Unlocking the Value of Content Marketing

Will Bigger Budgets Increase Effectiveness?

The content marketing question most marketers are wrestling with these days is not whether or not to invest in content marketing, but rather how much to invest.

According to a pair of studies from Content Marketing Institute and Marketing Profs, B2B Content Marketing, 2014 Benchmarks, Budgets and Trends–North America and B2C Content Marketing, 2014 Benchmarks, Budgets and Trends–North America,  93 percent of B2B brands and 86 percent of B2C brands are using content marketing.

Content is attractive to marketers because it provides more control over the brand story and new ways to connect directly with prospects and customers. Content is also extremely versatile and can play a central role in an integrated marketing campaign. It can attract new customers searching the web for solutions, enable sharing through social media, fuel media relations, support calls-to-action in advertising and direct marketing, and help nurture prospects through the sales process.

But there appears to be a conflict brewing around content marketing budgets. According to the Benchmarks, Budgets and Trends studies, only 42 percent of B2B marketers believe they are effective at content marketing, yet 58 percent plan to increase their content marketing spend in the coming year. The same pattern holds true for B2C brands: 34 percent believe they are effective, yet 55 percent plan to increase their content marketing spend.

Why, with the current emphasis on metrics and ROI, are some marketers increasing their investment in something they aren’t sure is effective? One answer is that they are simply getting swept up in the hype surrounding content marketing – but let’s give them more credit than that.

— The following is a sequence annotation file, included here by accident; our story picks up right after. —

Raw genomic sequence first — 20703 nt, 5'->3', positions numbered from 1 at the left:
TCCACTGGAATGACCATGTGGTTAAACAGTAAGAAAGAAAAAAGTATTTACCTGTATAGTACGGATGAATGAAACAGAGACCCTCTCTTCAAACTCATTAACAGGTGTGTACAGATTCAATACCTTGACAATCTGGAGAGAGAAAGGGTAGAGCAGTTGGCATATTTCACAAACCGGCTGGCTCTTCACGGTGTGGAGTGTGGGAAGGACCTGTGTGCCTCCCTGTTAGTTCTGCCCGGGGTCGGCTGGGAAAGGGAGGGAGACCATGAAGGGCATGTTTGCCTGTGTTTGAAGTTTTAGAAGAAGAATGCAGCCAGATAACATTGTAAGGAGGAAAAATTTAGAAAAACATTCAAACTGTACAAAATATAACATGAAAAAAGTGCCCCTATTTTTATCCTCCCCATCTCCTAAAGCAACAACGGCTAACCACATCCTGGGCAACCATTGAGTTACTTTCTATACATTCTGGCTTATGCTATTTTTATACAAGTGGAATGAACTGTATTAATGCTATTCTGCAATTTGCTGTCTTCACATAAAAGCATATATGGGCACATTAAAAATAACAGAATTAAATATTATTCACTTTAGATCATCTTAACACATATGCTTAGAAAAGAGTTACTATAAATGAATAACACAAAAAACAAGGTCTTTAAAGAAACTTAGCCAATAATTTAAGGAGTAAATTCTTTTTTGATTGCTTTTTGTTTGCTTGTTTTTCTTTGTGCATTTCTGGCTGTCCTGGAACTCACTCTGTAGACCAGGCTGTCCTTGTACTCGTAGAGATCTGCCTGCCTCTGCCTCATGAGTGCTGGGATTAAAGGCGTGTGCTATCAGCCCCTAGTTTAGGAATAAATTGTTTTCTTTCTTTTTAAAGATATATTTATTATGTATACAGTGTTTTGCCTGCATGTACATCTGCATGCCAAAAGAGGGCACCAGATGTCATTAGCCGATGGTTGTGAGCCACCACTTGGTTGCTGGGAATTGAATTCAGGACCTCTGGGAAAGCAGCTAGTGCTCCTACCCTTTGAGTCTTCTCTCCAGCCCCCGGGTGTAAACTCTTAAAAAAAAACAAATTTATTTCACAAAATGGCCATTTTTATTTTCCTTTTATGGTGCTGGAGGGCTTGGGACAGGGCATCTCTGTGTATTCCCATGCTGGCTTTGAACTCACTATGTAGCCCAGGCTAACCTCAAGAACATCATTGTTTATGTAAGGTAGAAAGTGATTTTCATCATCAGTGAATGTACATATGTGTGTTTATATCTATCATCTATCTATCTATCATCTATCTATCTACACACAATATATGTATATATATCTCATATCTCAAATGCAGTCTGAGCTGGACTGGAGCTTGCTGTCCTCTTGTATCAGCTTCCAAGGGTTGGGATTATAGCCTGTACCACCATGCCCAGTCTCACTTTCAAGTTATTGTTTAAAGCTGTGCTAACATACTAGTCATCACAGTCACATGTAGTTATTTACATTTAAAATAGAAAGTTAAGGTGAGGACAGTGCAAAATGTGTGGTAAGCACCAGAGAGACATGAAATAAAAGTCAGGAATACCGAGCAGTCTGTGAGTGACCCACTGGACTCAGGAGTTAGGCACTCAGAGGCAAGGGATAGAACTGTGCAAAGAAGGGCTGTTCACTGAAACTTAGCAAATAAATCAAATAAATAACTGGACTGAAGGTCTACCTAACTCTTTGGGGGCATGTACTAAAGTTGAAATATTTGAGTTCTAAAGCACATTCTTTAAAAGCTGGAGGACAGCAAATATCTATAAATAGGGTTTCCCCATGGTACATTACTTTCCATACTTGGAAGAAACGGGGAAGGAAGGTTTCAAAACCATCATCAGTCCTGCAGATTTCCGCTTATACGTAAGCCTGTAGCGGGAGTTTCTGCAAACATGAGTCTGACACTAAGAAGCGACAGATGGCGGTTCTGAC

More likely, they believe bigger budgets will help solve the effectiveness problem. Considering that many organizations are still building their content marketing teams and maturing their processes, that seems like a reasonable assumption – but only if those dollars come with some change. Here are three suggestions for brands seeking to increase the effectiveness of their content marketing:

Do less with more.

This might not be the easiest concept to sell internally, but the fact is the market is being flooded with content, and a lot of that content is bringing very little educational or entertainment value to the potential customers who access it. It’s time to raise the bar on content quality, but that doesn’t necessarily mean spending more on production. Quality problems are more likely attributable to shortcuts at the front end of the process: failing to understand the audience’s interests and issues or not doing the legwork required to deliver content that addresses those interests and issues. Right now, the market doesn’t need more content; it needs better content.

Understand how your customers make decisions.

The right content can help define needs, shape plans and create brand affinity. But, particularly in the long sales process typical for complex products, it usually isn’t going to move a prospect all the way through the sales process. Yet brands using content to generate leads get disappointed when they find few hot prospects in their content marketing leads. Content such as white papers are generally accessed early in the sales process. Evaluating how those leads perform in the first 30 days after they are received can set an unrealistic view of content effectiveness.

Promote and repurpose your content.

If you’ve invested in quality content, you do everything you can to get that content seen. That might mean integrating search-friendly terms in your content, featuring it prominently on your web site, sharing it through social media or promoting it through direct marketing and content syndication. You can also extend value by repurposing content – transforming blog posts into an e-book, or turning a white paper into a series of byline articles or a webcast. In either case, the more people that read your content, the more effective it is.

Content marketing budgets are on the rise this year, but unless marketing organizations can address their concerns about effectiveness, they will be challenged to maintain that growth in future years.

 

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